Mobile operators are on a back foot, but regrouping – more co-operation, greater focus on transport (such as Mi-FARE) where they still hold an advantage, and a continued emphasis on security – though biometrics, tokenisation and the passage of time will leave this argument somewhat weakened.

For now banks can play with the different providers, but where will they invest and how long will it take them? The banks in the US are moving quickly – USAA and US Bank have already declared their support for Android Pay. Citibank had been quick to provide the support needed by Google Wallet.

Regarding processors, for Android Pay Google is partnering with Braintree, CyberSource, First Data, Stripe and Vantiv to make integration easier. There is a huge opportunity from tokenisation which is up for grabs and processors need to also back every horse, while continuing to build the required infrastructure.

 

Outlook for Mobile Payments

This further confirms the growing fragmentation, with potentially myriad implementations as service providers seek to navigate a murky minefield of patents relating to mobile payments, and still bring out something that helps maintain some control over large, desirable customer segments.

What is quite clear though is that massive disruption to existing business models is now well and truly on the cards. Current retail, banking and payment systems must consider their roadmaps as payments becomes invisible, embedded, transparent and often free. The future of payments is in the cloud, but could this result in massive “honey pots”?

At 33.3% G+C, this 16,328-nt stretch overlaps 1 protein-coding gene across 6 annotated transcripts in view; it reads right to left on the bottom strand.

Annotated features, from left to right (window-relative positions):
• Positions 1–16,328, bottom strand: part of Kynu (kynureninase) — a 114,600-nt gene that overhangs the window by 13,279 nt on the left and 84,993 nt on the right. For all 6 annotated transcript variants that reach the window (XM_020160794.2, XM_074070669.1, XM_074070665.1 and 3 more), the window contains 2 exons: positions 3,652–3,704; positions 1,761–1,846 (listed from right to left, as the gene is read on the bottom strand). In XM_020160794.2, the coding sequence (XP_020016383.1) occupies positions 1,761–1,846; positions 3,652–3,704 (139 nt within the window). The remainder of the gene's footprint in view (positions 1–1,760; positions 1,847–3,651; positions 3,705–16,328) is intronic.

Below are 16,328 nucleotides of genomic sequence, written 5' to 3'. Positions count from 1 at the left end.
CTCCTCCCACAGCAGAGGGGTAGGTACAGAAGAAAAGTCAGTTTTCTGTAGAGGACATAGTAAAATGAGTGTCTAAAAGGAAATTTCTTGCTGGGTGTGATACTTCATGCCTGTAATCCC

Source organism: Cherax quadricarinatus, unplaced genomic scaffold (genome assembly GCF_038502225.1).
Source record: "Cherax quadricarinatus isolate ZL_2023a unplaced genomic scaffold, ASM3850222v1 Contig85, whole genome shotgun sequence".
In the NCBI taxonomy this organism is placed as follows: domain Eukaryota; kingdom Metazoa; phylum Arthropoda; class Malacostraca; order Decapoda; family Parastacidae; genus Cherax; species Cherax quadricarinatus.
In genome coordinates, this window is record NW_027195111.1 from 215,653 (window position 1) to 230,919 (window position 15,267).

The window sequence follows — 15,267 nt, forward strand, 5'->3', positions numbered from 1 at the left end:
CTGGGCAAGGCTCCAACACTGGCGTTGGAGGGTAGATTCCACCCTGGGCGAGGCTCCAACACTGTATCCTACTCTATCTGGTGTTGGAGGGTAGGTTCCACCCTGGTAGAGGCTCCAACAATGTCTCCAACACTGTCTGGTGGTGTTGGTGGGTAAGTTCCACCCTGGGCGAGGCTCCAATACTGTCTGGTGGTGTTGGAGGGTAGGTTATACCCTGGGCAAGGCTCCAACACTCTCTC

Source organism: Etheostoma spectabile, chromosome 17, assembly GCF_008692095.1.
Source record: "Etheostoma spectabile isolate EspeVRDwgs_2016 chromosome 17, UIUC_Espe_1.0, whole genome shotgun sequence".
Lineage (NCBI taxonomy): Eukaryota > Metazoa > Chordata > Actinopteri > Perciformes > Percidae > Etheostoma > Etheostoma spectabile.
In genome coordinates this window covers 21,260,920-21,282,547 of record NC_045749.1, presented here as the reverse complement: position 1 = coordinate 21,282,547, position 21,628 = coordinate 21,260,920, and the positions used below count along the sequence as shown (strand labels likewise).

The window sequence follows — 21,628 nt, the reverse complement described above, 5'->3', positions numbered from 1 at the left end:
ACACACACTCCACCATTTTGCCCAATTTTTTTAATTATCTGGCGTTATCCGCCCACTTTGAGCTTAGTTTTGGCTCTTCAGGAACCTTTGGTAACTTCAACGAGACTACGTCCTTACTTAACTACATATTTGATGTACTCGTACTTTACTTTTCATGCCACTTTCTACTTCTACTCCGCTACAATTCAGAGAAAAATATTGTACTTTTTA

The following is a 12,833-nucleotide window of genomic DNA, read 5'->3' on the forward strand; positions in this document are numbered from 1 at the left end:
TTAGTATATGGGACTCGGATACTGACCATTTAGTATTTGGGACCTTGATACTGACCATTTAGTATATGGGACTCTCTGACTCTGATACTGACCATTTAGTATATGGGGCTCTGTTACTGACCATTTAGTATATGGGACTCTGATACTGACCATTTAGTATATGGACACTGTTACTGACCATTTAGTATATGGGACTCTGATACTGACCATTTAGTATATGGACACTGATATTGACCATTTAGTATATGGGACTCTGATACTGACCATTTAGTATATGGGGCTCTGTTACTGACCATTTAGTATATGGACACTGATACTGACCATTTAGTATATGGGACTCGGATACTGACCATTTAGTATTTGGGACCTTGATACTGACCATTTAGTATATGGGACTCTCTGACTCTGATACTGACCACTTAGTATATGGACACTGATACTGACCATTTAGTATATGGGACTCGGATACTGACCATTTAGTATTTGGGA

When will Android Pay, Apple Pay, Samsung Pay and PayPal’s newest services launch across Europe, UK, Canada, Australia, Poland Germany, Singapore and other countries ripe for these services? And where does Android Pay leave Google Wallet? A lot of important, yet unanswered questions that will become clearer in the next few months perhaps.

 

Charmaine Oak

Author of The Digital Money Game, co-author Virtual Currencies – From Secrecy to Safety

PayExpoSpeakerLogoI'm speaking on “Role of mobile in omni-channel payments 

June 10 at 13:30 at PayExpo 2015 Mobile Money Europe, London.

Come say Hello!